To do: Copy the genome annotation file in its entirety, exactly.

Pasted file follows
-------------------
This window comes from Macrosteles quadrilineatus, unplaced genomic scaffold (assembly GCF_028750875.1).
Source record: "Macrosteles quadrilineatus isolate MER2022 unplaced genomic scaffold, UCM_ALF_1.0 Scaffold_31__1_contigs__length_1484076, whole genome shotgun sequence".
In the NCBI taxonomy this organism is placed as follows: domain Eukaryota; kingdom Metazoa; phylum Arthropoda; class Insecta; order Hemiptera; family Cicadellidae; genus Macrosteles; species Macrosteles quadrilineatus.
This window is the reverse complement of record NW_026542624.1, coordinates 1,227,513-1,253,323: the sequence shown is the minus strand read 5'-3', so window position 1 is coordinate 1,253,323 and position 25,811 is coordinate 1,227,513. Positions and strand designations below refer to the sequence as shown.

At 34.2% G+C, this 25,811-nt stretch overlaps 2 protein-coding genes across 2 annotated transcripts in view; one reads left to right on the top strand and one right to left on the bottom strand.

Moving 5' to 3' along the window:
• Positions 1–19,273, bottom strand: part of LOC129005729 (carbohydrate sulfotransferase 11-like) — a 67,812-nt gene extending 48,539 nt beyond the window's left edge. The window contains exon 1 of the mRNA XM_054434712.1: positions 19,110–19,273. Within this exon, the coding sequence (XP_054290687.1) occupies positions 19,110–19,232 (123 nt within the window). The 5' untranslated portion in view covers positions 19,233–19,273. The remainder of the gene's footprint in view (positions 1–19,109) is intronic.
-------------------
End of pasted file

This window comes from Macrosteles quadrilineatus, unplaced genomic scaffold (assembly GCF_028750875.1).
Source record: "Macrosteles quadrilineatus isolate MER2022 unplaced genomic scaffold, UCM_ALF_1.0 Scaffold_31__1_contigs__length_1484076, whole genome shotgun sequence".
In the NCBI taxonomy this organism is placed as follows: domain Eukaryota; kingdom Metazoa; phylum Arthropoda; class Insecta; order Hemiptera; family Cicadellidae; genus Macrosteles; species Macrosteles quadrilineatus.
This window is the reverse complement of record NW_026542624.1, coordinates 1,227,513-1,253,323: the sequence shown is the minus strand read 5'-3', so window position 1 is coordinate 1,253,323 and position 25,811 is coordinate 1,227,513. Positions and strand designations below refer to the sequence as shown.

At 34.2% G+C, this 25,811-nt stretch overlaps 2 protein-coding genes across 2 annotated transcripts in view; one reads left to right on the top strand and one right to left on the bottom strand.

Moving 5' to 3' along the window:
• Positions 1–19,273, bottom strand: part of LOC129005729 (carbohydrate sulfotransferase 11-like) — a 67,812-nt gene extending 48,539 nt beyond the window's left edge. The window contains exon 1 of the mRNA XM_054434712.1: positions 19,110–19,273. Within this exon, the coding sequence (XP_054290687.1) occupies positions 19,110–19,232 (123 nt within the window). The 5' untranslated portion in view covers positions 19,233–19,273. The remainder of the gene's footprint in view (positions 1–19,109) is intronic.